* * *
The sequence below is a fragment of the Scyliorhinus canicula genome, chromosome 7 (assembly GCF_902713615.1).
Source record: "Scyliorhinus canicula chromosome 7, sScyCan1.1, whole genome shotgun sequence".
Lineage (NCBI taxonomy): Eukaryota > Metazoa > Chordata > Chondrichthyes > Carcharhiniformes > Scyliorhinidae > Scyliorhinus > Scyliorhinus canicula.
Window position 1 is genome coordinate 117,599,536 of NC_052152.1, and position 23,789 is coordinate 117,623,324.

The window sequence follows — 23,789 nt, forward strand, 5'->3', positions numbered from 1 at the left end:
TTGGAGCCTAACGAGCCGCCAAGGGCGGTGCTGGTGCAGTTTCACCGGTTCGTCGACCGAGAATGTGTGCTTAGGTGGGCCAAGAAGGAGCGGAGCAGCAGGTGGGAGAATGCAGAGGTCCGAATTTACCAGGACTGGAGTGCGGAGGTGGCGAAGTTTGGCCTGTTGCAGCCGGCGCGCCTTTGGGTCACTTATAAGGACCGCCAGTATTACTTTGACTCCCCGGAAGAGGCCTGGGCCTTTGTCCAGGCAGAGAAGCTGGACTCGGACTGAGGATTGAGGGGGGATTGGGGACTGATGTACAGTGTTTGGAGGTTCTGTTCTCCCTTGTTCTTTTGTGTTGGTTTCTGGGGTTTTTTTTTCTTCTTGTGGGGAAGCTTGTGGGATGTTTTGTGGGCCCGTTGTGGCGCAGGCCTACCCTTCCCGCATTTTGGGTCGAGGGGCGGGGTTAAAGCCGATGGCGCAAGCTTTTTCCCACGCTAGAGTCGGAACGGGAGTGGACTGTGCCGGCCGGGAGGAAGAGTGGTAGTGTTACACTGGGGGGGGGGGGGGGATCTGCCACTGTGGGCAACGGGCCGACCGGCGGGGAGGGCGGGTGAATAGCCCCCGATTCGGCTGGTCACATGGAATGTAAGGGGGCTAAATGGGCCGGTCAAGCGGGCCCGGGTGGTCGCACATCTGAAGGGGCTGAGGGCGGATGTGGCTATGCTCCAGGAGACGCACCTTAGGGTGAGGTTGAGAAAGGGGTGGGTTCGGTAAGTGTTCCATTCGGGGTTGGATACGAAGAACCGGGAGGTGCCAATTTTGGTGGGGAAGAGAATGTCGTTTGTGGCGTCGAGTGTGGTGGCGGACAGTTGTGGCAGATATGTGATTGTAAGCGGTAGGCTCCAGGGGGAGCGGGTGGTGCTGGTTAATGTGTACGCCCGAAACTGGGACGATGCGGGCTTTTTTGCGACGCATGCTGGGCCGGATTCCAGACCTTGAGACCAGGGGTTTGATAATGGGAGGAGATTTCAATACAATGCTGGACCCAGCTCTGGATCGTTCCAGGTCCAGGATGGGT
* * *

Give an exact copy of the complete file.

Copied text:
The sequence below is a fragment of the Scyliorhinus canicula genome, chromosome 7 (assembly GCF_902713615.1).
Source record: "Scyliorhinus canicula chromosome 7, sScyCan1.1, whole genome shotgun sequence".
Lineage (NCBI taxonomy): Eukaryota > Metazoa > Chordata > Chondrichthyes > Carcharhiniformes > Scyliorhinidae > Scyliorhinus > Scyliorhinus canicula.
Window position 1 is genome coordinate 117,599,536 of NC_052152.1, and position 23,789 is coordinate 117,623,324.

The window sequence follows — 23,789 nt, forward strand, 5'->3', positions numbered from 1 at the left end:
TTGGAGCCTAACGAGCCGCCAAGGGCGGTGCTGGTGCAGTTTCACCGGTTCGTCGACCGAGAATGTGTGCTTAGGTGGGCCAAGAAGGAGCGGAGCAGCAGGTGGGAGAATGCAGAGGTCCGAATTTACCAGGACTGGAGTGCGGAGGTGGCGAAGTTTGGCCTGTTGCAGCCGGCGCGCCTTTGGGTCACTTATAAGGACCGCCAGTATTACTTTGACTCCCCGGAAGAGGCCTGGGCCTTTGTCCAGGCAGAGAAGCTGGACTCGGACTGAGGATTGAGGGGGGATTGGGGACTGATGTACAGTGTTTGGAGGTTCTGTTCTCCCTTGTTCTTTTGTGTTGGTTTCTGGGGTTTTTTTTTCTTCTTGTGGGGAAGCTTGTGGGATGTTTTGTGGGCCCGTTGTGGCGCAGGCCTACCCTTCCCGCATTTTGGGTCGAGGGGCGGGGTTAAAGCCGATGGCGCAAGCTTTTTCCCACGCTAGAGTCGGAACGGGAGTGGACTGTGCCGGCCGGGAGGAAGAGTGGTAGTGTTACACTGGGGGGGGGGGGGGGATCTGCCACTGTGGGCAACGGGCCGACCGGCGGGGAGGGCGGGTGAATAGCCCCCGATTCGGCTGGTCACATGGAATGTAAGGGGGCTAAATGGGCCGGTCAAGCGGGCCCGGGTGGTCGCACATCTGAAGGGGCTGAGGGCGGATGTGGCTATGCTCCAGGAGACGCACCTTAGGGTGAGGTTGAGAAAGGGGTGGGTTCGGTAAGTGTTCCATTCGGGGTTGGATACGAAGAACCGGGAGGTGCCAATTTTGGTGGGGAAGAGAATGTCGTTTGTGGCGTCGAGTGTGGTGGCGGACAGTTGTGGCAGATATGTGATTGTAAGCGGTAGGCTCCAGGGGGAGCGGGTGGTGCTGGTTAATGTGTACGCCCGAAACTGGGACGATGCGGGCTTTTTTGCGACGCATGCTGGGCCGGATTCCAGACCTTGAGACCAGGGGTTTGATAATGGGAGGAGATTTCAATACAATGCTGGACCCAGCTCTGGATCGTTCCAGGTCCAGGATGGGT